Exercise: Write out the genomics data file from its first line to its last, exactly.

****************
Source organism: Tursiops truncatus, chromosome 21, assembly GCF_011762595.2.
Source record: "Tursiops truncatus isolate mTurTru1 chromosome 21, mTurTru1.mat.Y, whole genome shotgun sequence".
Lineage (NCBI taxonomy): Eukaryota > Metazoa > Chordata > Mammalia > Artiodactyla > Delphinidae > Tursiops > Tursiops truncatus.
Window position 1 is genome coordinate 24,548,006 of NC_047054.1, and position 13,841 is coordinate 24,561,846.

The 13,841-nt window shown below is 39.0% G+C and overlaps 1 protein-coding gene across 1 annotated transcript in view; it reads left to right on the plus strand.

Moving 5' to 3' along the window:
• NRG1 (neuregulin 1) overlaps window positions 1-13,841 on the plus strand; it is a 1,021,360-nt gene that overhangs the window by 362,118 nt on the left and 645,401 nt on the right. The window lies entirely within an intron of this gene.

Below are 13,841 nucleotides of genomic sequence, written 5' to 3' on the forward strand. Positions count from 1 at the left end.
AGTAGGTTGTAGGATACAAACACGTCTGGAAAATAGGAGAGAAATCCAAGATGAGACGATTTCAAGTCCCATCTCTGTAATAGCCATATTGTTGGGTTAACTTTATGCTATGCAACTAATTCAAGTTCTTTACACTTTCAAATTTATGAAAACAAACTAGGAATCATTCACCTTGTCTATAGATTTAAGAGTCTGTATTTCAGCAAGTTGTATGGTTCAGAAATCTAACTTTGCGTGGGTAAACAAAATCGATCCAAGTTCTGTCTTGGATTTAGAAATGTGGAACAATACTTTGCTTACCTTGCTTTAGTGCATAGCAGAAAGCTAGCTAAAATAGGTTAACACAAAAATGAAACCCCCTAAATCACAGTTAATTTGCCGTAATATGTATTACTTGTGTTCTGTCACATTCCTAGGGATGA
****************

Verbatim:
Source organism: Tursiops truncatus, chromosome 21, assembly GCF_011762595.2.
Source record: "Tursiops truncatus isolate mTurTru1 chromosome 21, mTurTru1.mat.Y, whole genome shotgun sequence".
Lineage (NCBI taxonomy): Eukaryota > Metazoa > Chordata > Mammalia > Artiodactyla > Delphinidae > Tursiops > Tursiops truncatus.
Window position 1 is genome coordinate 24,548,006 of NC_047054.1, and position 13,841 is coordinate 24,561,846.

The 13,841-nt window shown below is 39.0% G+C and overlaps 1 protein-coding gene across 1 annotated transcript in view; it reads left to right on the plus strand.

Moving 5' to 3' along the window:
• NRG1 (neuregulin 1) overlaps window positions 1-13,841 on the plus strand; it is a 1,021,360-nt gene that overhangs the window by 362,118 nt on the left and 645,401 nt on the right. The window lies entirely within an intron of this gene.

Below are 13,841 nucleotides of genomic sequence, written 5' to 3' on the forward strand. Positions count from 1 at the left end.
AGTAGGTTGTAGGATACAAACACGTCTGGAAAATAGGAGAGAAATCCAAGATGAGACGATTTCAAGTCCCATCTCTGTAATAGCCATATTGTTGGGTTAACTTTATGCTATGCAACTAATTCAAGTTCTTTACACTTTCAAATTTATGAAAACAAACTAGGAATCATTCACCTTGTCTATAGATTTAAGAGTCTGTATTTCAGCAAGTTGTATGGTTCAGAAATCTAACTTTGCGTGGGTAAACAAAATCGATCCAAGTTCTGTCTTGGATTTAGAAATGTGGAACAATACTTTGCTTACCTTGCTTTAGTGCATAGCAGAAAGCTAGCTAAAATAGGTTAACACAAAAATGAAACCCCCTAAATCACAGTTAATTTGCCGTAATATGTATTACTTGTGTTCTGTCACATTCCTAGGGATGA